Bundy started 2015 with the AA Bowie Baysox and looked like his old self through the first month of the season. However, after a five earned run, reduced pitch velocity outing on May 15th against the Richmond Flying Squirrels (what a team name), something seemed off. Shortly thereafter Bundy was sidelined for the rest of 2015 with rotator cuff calcific tendinitis. The kid couldn’t catch a break.

Just as it seemed like all hope was lost for the now 23-year old Bundy, a full summer and offseason of rehab resulted in an impressive 2016 spring training. Orioles’ brass took notice of his 3.65 ERA and eight strikeouts across 12 1/3 spring innings and rewarded Bundy with a spot in Baltimore’s bullpen to open the season. 42 months since making his MLB debut as a 19-year old in 2012, Bundy pitched a solid eighth inning against the Minnesota Twins on April 7, 2016. He followed that up with another 37 innings of 3.08 ERA baseball and earned a promotion to the team’s scuffling starting rotation in mid-July.

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Bundy went on to pitch 71 2/3 innings across 14 starts with the Orioles over the rest of the season. While his 4.50 ERA as a starter didn’t impress, the peripheral skills did, with a 23.5% strikeout rate, acceptable walk rate and lots of induced weak contact. Arrows were finally starting to point up for Bundy’s career trajectory as he entered 2017 with a firm position in Baltimore’s rotation.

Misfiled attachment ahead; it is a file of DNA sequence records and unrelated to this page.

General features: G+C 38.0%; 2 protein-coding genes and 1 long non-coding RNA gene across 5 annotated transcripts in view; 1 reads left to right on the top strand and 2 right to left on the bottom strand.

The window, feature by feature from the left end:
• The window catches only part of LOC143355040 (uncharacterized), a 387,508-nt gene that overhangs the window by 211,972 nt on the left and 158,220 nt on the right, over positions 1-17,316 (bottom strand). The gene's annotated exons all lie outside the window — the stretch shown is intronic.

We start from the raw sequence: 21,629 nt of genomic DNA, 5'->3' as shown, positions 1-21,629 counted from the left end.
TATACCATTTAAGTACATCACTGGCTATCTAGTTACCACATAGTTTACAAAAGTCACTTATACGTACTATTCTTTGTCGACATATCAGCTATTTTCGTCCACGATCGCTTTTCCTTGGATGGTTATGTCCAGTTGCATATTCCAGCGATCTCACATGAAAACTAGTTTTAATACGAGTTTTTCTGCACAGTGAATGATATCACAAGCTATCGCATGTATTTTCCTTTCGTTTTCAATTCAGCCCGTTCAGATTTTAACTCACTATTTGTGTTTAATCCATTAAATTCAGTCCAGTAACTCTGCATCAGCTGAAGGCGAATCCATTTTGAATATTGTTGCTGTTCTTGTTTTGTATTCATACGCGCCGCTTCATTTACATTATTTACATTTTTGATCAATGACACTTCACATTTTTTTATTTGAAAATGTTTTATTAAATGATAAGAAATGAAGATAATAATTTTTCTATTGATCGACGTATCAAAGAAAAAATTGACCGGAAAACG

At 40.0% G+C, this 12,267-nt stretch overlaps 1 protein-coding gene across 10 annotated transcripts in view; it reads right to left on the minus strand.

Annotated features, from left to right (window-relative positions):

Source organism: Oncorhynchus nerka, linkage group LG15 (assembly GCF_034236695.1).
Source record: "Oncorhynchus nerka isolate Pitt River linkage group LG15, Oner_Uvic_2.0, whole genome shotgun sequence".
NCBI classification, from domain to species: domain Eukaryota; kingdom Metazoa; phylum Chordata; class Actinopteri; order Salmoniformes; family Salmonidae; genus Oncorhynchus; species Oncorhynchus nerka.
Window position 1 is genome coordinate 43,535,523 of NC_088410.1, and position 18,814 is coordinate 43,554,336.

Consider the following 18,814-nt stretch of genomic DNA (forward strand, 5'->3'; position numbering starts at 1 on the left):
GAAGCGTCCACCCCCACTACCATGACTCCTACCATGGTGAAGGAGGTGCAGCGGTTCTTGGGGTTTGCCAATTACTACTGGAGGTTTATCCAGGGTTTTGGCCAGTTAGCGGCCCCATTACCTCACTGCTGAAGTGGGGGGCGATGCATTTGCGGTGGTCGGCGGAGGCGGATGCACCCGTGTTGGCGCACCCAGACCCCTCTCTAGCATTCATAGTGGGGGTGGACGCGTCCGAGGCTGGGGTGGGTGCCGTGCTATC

Bundy’s start to 2017 has been a revelation, at least based on traditional baseball metrics. His 3.05 ERA paces the Orioles and is eighth in the AL, while his 11 quality starts are tied for the MLB lead. He’s gone at least six innings in 13 of his 14 starts. Without Bundy, the already bad Orioles pitching staff would be undeniably putrid.

However, there are some very concerning trends in Bundy’s performance. To start, his strikeouts are down significantly, as is his ability to induce swinging strikes. Arguably the most important factor in determining pitcher performance is his ability to strike batters out and get whiffs, so that’s an immediate red flag.